New perspectives on the significance of brown adipose tissue in mammals

Ziel dieser Doktorarbeit war es die Bedeutung des braunen Fettgewebes, über seine anerkannte Funktion hinaus, in Säugetieren zu charakterisieren. Besonders die Rolle von aktivem UCP1 während des Aufwachvorgangs auf dem Torpor und in der Prävention von reaktiven Sauerstoffradikalen während der zitter...

Full description

Saved in:
Bibliographic Details
Main Author: Ölkrug, Rebecca
Contributors: Heldmaier, Gerhard (Prof. Dr.) (Thesis advisor)
Format: Doctoral Thesis
Published: Philipps-Universität Marburg 2013
Online Access:PDF Full Text
Tags: Add Tag
No Tags, Be the first to tag this record!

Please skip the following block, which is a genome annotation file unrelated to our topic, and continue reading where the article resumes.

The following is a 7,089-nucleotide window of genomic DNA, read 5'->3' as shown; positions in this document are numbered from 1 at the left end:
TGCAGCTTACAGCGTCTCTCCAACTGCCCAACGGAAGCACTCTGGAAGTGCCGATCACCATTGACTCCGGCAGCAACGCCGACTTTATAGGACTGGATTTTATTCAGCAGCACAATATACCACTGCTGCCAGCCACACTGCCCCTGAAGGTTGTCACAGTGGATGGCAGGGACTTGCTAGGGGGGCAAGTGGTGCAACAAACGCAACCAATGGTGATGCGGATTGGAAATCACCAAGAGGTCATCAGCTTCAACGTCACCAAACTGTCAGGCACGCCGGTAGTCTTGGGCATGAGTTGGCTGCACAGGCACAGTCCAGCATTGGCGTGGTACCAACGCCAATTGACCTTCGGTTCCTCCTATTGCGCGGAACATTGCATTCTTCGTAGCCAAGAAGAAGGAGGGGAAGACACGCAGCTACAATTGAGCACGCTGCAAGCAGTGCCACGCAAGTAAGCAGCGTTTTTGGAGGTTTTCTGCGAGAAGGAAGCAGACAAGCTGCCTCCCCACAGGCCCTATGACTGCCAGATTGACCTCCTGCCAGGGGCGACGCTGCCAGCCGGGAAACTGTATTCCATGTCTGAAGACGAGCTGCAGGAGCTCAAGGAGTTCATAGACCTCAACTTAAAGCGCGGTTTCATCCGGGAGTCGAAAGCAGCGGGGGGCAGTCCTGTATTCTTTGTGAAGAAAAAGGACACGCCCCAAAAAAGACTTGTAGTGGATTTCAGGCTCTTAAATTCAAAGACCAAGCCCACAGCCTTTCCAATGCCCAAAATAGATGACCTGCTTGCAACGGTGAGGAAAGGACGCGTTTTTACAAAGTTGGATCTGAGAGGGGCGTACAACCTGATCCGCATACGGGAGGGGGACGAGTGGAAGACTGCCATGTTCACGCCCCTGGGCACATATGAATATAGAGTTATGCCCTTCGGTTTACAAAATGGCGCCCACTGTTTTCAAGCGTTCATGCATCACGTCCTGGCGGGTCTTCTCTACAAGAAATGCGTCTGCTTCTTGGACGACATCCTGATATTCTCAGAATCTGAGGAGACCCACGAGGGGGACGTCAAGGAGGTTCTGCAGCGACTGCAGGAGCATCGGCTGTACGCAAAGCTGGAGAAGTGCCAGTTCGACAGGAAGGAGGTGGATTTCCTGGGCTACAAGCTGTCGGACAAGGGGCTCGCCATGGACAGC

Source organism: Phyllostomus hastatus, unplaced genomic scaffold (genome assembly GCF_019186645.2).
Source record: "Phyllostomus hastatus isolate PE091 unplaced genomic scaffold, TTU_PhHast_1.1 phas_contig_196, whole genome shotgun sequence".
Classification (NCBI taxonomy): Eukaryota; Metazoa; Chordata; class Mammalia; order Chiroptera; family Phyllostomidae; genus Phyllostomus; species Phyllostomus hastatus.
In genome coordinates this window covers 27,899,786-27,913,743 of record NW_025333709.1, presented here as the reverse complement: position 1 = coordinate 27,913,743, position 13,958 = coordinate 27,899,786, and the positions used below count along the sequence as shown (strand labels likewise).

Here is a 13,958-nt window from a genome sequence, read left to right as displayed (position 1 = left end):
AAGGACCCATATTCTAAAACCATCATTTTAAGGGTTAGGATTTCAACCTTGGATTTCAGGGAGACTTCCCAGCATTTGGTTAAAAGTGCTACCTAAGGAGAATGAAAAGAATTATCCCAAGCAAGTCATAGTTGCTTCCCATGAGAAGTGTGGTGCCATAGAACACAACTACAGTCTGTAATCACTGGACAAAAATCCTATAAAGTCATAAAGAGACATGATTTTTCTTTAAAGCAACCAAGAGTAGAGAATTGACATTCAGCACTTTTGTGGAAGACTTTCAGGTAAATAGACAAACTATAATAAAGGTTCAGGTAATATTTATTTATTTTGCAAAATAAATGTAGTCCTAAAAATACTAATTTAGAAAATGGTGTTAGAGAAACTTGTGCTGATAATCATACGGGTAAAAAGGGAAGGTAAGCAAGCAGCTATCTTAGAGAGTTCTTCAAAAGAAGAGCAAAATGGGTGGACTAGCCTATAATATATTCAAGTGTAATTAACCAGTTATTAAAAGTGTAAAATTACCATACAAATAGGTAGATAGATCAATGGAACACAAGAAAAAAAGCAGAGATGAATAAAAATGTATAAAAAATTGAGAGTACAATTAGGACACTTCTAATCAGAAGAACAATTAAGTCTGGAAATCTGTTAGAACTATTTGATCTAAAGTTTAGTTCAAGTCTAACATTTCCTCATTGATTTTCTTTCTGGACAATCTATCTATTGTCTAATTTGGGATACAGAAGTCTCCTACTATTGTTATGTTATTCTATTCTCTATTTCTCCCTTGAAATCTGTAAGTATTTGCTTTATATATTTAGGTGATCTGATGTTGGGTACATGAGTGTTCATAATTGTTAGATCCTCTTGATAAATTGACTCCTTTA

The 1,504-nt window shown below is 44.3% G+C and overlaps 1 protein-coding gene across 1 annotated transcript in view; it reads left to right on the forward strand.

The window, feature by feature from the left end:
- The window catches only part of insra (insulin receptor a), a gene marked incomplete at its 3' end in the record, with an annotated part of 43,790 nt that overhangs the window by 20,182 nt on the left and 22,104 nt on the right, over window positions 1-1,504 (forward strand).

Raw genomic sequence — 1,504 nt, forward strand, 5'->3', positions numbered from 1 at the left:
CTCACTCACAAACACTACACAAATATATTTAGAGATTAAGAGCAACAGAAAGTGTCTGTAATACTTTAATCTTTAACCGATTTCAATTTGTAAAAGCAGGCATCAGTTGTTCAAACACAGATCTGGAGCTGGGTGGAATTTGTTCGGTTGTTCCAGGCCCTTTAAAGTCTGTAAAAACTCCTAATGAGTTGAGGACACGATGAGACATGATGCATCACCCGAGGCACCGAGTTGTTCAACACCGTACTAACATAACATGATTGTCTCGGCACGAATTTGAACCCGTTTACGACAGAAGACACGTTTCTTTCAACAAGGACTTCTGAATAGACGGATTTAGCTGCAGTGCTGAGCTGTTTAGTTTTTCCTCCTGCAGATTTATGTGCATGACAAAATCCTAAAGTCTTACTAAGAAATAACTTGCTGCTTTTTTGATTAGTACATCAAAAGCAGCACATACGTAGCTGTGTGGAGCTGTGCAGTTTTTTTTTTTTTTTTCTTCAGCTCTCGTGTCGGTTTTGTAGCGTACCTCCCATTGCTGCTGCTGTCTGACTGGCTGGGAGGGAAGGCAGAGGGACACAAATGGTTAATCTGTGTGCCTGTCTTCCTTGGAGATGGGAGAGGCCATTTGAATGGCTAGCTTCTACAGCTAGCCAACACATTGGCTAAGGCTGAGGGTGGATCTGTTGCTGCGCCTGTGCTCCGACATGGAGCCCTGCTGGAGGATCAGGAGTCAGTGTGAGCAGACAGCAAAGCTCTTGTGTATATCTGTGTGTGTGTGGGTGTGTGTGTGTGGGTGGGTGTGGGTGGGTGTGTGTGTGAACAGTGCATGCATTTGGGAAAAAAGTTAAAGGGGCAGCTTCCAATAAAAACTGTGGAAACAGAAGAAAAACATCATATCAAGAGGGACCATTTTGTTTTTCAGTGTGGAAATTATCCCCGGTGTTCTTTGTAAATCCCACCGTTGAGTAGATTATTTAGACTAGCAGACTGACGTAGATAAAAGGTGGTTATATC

Although textbook knowledge inevitable associates brown adipose tissue with cold and body temperature regulation (regulatory thermogenesis), we are far from understanding how, why and when Eutherian mammals gained full UCP1-mediated thermogenic support. Brown adipose tissue is also present in humans, and it is currently considered a major therapeutic target in the treatment of obesity. To fully appreciate and to potentially modulate the function of this unique tissue, comparative studies from nature’s toolbox will prove invaluable new insights. In my PhD-thesis I therefore sought to expand our knowledge on brown adipose tissue thermogenesis and its significance in various mammalian orders, spanning from the in vitro to the in vivo level. In doing so, I aimed to uncover novel aspects regarding the evolution of its thermogenic function. In my studies, I used artificially generated UCP1-ablated mice to evaluate further benefits of UCP1 expression on brown adipose tissue function (ROS prevention) and the torpor behavior of Eutherian mammals from Holartic regions. Furthermore I tried to clarify the function of UCP1-mediated nonshivering thermogenesis in more “ancient” mammals from Afrotropical regions, is brown adipose tissue of Afrotherians seasonally regulated? Therefore I worked with two members of the Afrotherian clade, Western rock elephant shrews (Elephantulus rupestris) and protoendothermic Lesser hedgehog tenrecs (Echinops telfairi). The later additionally provided me the perfect model organism for another approach; the function of brown adipose tissue in protoendothermic mammals and the revealing of selection constraints that supported the evolution of brown adipose tissue and mammalian endothermy. Specifically, the following questions were addressed: 1.What are the effects of UCP1 activity on the torpor behavior of Eutherian mammals, can they arouse from hypometabolic and hypothermic states (torpor) without UCP1-mediated nonshivering thermogenesis? If so, what are the benefits of UCP1 activity for arousal? 2.Does UCP1 play a role in the prevention of reactive oxygen species during nonshivering thermogenesis? Was the prevention of ROS the ancient function of UCP1? 3.Do species from the Afrotropics adjust their thermoregulatory capacities during winter? Is nonshivering thermogenesis in Western rock elephant shrews adaptive and a common feature of the Afrotherian clade? 4.Do protoendothermic Lesser hedgehog tenrecs possess functional brown adipose tissue and adaptive thermogenesis? If so, is the specific function of UCP1 comparable between protoendothermic and endothermic mammals? 5.Was brown adipose tissue involved in the evolution of endothermy?